- slide 1 of 1
This Day in Computer History
America Online (AOL) announced that it would acquire software developer Netscape Communications for roughly $4.2 billion in stock, but at the same time, the company is quick and clear in stating that Microsoft’s Internet Explorer would remain the default browser for AOL users (a fact that would play a prominent part later in Microsoft's anti-trust trial).
In Miami-Dade County, the law firm Haggard & Parks, P.A. in Coral Gables, Florida files a class-action lawsuit against Microsoft. The suit alleges that Microsoft has used predatory practices to consistently over-charge consumers for the Windows 95 and 98 operating systems.
Version 1.02 of the iMesh file sharing/social network hybrid was first released. Though the application was a "pre-beta" release, it spread rapidly across the internet due to its introduction of a number of innovative features. iMesh was the first filesharing application to introduce a "swarming" feature, the ability to draw a single file from more than one source to increase its download speed. It was also the first company to introduce what would become a standard in the field, an actual functional "resume" feature.
The BadTrans computer worm was released into the wild. The malicious worm was disseminated via email messages which exploited a vulnerability commonly found in older versions of either Microsoft’s Outlook or Outlook Express applications. Once activated, the worm would would install a keystroke logger before transmitting duplicates of itself to the addresses contained in the victim's address book. Left unchecked, the worm's keystroke logger would continue to send logs to free e-mail accounts at Excite, IJustGotFired.com, or Yahoo, which, within twenty-fours of the virus's release, received well over 100,000 such logs.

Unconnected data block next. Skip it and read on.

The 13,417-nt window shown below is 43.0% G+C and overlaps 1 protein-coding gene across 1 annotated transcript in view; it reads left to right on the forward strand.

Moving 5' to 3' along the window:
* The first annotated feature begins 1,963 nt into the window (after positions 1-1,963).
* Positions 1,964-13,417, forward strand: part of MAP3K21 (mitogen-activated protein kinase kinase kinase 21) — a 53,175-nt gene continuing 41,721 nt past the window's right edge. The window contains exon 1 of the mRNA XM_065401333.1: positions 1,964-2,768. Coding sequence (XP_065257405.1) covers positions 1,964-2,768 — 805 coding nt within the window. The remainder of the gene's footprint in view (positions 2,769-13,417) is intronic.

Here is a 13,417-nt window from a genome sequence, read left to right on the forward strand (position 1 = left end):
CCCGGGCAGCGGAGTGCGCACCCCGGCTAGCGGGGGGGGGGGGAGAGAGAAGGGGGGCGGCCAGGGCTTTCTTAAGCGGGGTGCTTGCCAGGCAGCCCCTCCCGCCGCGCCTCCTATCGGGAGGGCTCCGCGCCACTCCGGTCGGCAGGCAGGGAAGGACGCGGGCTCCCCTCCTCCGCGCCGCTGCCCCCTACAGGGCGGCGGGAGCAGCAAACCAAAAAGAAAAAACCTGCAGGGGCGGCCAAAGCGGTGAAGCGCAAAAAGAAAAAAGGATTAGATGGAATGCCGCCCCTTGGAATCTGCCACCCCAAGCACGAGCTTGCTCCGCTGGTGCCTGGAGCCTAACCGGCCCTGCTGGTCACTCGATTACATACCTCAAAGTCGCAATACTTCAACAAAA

The website of the San Diego-based internet service provider Qualcomm was hacked anonymously by someone at the University of Wisconsin.
Version 8.4.5 of the Tcl/Tk programming language was released.
A variant of the Sober virus, the twenty-fifth such variant, was discovered in the wild. This variant was disseminated in an e-mail disguised as a message from the CIA, FBI, or German BKA with the subject line "You visit illegal websites" or "Your IP was logged" claiming that the recipient had been detected visiting illegal sites and requiring them to fill out an attached questionnaire that actually deploys the virus. MessageLabs reported having filtered three million copies of the virus in the first twenty-four hours after its release while Postini reported seven million, marking this variant as one of the most successful yet seen.